Indeed, the legislative history strongly favors applying Article I, Section 4 to all of the Seventeenth Amendment's provisions. Southern senators attempted, during the latter-stage debates over the Seventeenth Amendment, to insert language that would have freed popular elections of senators from Congressional control under Article I, Section 4. Although these attempts ultimately failed, the members of Congress who debated the matter at length seemed to assume and/or agree that without such language qualifying the Seventeenth Amendment, all of the popular elections it provided for would indeed be subject to Congressional Article I, Section 4 time-and-manner oversight. And even though the subjective understandings of the Amendment's drafters may not necessarily bind us today, their public proclamations of those understandings certainly informed what intelligent observers of the day likely understood the words to mean.
Finally, it bears noting that in the only other instance in which the post-1789 Constitution explicitly empowers states to do something they lacked power to do beforehand—the Twenty-First Amendment—the newly created state power is subject to preexisting federal legislative power to preempt. Section Two of the Twenty-First Amendment empowers states to create essentially federal laws concerning the in-state importation and distribution of alcohol, and yet the Supreme Court has held that this state empowerment does not abrogate Congress' Commerce Clause powers with regard to liquor.
The ELECT Act Is Very Likely Constitutional, and a Superior Solution to the Proposed Amendment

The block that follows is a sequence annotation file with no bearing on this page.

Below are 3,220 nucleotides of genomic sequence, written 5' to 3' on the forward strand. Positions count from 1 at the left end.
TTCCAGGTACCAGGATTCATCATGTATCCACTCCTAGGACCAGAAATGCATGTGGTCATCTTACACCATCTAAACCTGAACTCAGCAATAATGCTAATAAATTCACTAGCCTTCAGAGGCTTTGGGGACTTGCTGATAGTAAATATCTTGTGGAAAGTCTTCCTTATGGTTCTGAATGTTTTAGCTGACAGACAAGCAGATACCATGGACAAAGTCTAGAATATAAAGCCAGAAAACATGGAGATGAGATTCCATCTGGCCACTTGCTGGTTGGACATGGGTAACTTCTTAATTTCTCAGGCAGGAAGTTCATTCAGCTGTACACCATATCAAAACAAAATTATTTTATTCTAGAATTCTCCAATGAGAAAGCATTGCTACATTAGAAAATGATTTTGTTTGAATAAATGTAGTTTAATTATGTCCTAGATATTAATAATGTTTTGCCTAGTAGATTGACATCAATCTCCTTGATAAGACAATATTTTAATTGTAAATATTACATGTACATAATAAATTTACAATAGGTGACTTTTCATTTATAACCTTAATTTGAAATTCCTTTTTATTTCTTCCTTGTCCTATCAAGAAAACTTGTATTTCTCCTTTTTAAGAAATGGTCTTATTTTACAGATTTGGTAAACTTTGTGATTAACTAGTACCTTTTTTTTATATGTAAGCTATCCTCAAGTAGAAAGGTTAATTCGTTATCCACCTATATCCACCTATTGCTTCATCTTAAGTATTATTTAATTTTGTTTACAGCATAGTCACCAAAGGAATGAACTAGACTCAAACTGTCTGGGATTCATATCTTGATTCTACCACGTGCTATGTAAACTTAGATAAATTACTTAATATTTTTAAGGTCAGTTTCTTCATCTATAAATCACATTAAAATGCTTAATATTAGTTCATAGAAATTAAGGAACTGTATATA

For these reasons, the ELECT Act is very probably constitutional, and thus in our view preferable to changing the Constitution. And if there were any doubt about whether a statute such as the ELECT Act might be struck down, a fallback severability clause could easily be added, to the effect that if the requirement of a 90-day election were to be invalidated, then any state that chose not to comply with the 90-day timeline would lose not only federal funding for its special elections, but also federal funding for a large subset of its elections more generally.
Senator Feingold is rightly critical of the way in which certain governors have handled the appointment of replacement senators, and he is right that it is almost always preferable for replacement legislators to be elected, rather than appointed. But doing away with the appointment power altogether is too drastic a remedy, as is a constitutional amendment. State legislatures should continue to have the option of empowering governors to make temporary Senate appointments, at least under some circumstances. A statutory tweak is in order, but we should try that before amending the Constitution.
Vikram David Amar, a FindLaw columnist, is the Associate Dean for Academic Affairs and Professor of Law at the University of California, Davis School of Law. He is a 1988 graduate of the Yale Law School, and a former clerk to Justice Harry Blackmun. He is a co-author, along with William Cohen and Jonathan Varat, of a major constitutional law casebook, and a co-author of several volumes of the Wright & Miller treatise on federal practice and procedure. Before teaching, Professor Amar spent a few years at the firm of Gibson, Dunn & Crutcher. His Congressional testimony this week on the subject of Senate vacancies can be viewed at: http://judiciary.senate.gov/hearings/hearing.cfm?id=3705.
Michael Schaps is a litigation associate with Howard Rice Nemerovski Canady Falk & Rabkin in San Francisco. He is a 2006 graduate of Boalt Hall (where he was Vik Amar's student), and he clerked for Chief Judge David F. Levi of the Eastern District of California and Judge Pamela Ann Rymer of the Ninth Circuit.